Whether USAJobs fully meets those requirements remains to be seen.

OPM’s McFarland acknowledged that his office had not yet had an opportunity to review the development of the USAJobs 3.0 job site, which was overwhelmed with traffic and help desk requests in the weeks following its Oct. 11 launch. He said his office plans to initiate two audits of USAJobs 3.0 this fiscal year.

McFarland, however, stressed the importance of using system development life cycle (SDLC) processes for projects such as USAJobs 3.0.

“SDLC is a process for building information systems in a very deliberate, structured, and methodical way. We believe that an important first step is for OPM to start building this institutional knowledge by retaining one or more individuals within its Office of the Chief Information Officer who understand SDLC processes and have successfully used proven methodologies for large scale system development projects,” he said.

Berry tried to make the case that efforts on other big IT projects were evidence that OPM was up to the task of managing large scale IT initiatives. He reminded the subcommittee, for instance, that the Government Accountability Office had removed OPM ‘s IT system used for processing security clearances from the annual “High Risk List” earlier this year — “not an easy task, as you know,” he said.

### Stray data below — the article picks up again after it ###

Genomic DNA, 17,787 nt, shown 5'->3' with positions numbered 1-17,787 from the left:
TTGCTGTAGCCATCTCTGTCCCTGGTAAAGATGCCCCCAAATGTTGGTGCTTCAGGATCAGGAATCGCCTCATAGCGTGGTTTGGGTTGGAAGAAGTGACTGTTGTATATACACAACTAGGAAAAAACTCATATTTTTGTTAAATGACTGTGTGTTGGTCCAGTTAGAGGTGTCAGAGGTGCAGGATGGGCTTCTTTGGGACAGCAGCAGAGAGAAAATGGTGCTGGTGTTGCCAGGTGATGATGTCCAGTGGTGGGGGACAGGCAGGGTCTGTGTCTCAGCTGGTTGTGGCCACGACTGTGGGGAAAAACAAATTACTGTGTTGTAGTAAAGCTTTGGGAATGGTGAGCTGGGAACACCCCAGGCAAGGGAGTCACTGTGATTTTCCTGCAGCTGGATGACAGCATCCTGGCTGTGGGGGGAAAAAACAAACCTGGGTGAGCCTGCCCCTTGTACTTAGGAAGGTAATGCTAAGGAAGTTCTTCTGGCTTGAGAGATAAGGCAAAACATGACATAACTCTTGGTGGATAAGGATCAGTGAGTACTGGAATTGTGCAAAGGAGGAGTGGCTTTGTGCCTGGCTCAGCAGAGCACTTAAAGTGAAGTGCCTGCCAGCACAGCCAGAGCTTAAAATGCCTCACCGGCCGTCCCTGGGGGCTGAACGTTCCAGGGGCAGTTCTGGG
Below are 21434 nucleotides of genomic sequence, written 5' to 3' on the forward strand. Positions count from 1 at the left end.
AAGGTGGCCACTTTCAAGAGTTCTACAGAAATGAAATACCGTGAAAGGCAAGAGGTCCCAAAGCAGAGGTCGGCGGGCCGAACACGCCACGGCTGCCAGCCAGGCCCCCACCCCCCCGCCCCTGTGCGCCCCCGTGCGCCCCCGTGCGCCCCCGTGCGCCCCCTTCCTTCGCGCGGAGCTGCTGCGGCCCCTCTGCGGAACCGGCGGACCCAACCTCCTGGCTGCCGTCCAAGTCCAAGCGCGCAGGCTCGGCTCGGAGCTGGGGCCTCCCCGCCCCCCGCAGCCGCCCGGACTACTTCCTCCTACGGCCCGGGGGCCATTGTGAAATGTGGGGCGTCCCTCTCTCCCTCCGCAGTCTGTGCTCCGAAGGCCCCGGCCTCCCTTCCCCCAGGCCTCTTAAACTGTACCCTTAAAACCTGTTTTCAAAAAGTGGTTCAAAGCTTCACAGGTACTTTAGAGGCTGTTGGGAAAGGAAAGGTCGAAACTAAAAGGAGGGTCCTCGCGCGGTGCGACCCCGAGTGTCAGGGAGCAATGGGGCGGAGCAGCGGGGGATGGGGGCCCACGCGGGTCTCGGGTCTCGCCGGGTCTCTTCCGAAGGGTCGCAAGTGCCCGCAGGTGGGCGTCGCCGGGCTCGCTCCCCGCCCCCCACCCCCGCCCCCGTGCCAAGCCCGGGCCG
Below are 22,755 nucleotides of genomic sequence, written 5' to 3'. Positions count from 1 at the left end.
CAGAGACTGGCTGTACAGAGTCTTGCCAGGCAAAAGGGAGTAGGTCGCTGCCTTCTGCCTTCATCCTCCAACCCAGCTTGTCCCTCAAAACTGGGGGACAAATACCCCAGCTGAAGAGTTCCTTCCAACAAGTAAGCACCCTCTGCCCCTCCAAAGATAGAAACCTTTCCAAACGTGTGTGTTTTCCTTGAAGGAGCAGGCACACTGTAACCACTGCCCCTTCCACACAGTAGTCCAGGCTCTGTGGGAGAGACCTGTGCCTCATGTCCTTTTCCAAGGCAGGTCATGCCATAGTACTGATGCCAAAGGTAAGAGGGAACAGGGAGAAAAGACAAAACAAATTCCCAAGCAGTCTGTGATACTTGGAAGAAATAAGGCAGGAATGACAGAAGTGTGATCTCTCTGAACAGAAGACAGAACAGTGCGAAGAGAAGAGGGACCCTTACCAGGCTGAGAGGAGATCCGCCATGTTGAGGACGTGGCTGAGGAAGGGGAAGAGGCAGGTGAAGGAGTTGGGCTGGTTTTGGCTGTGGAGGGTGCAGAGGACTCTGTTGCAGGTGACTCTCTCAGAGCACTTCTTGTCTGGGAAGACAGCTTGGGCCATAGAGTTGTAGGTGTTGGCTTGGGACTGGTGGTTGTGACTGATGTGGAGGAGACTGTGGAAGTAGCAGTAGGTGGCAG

OPM’s overall track record in IT, however, suggests McFarland may be right, according to Valerie Melvin, director, information management and technology resources issues for the Government Accountability Office.

Melvin cited past challenges by OPM to manage its IT modernization efforts, most notably with its unsuccessful effort to modernize the government’s retirement system. The ability to support retirement information remains an area of concern to Congress.

While project and risk management deficiencies appear to be behind them, OPM still shows evidence of weakness when it comes to system testing, cost estimating and progress reporting, she said.

Subcommittee chairman Dennis Ross (R-Fla.) remained skeptical. He told POLITICO after Tuesday’s hearing examining OPM’s history of IT failures that he is still not comfortable with the agency’s ability to run the site. He signaled more congressional scrutiny of the USAJobs.gov debacle could be coming and said “we have to definitely consider the outsourcing of this particular function of OPM.”

Rep. Gerry Connolly (D-Va.) said he’s still not sure whether the private sector would handle the USAJobs site better and cheaper, according to the POLITICO report.

Following are links to the prepared testimonies presented during the subcommittee’s hearings from:

John Berry, Director, U.S. Office of Personnel Management

Patrick E. McFarland, Inspector General, U.S. Office of Personnel Management

Pasquale “Pat” M. Tamburino, Jr., Deputy Assistant Secretary of Defense for Civilian Personnel Policy, U.S. Department of Defense

Valerie C. Melvin, Director, Information Management and Human Capital Issues, U.S. Government Accountability Office

Patrick W. Manzo, Executive Vice President, Global Customer Service and Chief Privacy Officer,Monster Worldwide, Inc.

Mark Conway, Senior Vice President and Chief Information Officer, Monster Worldwide, Inc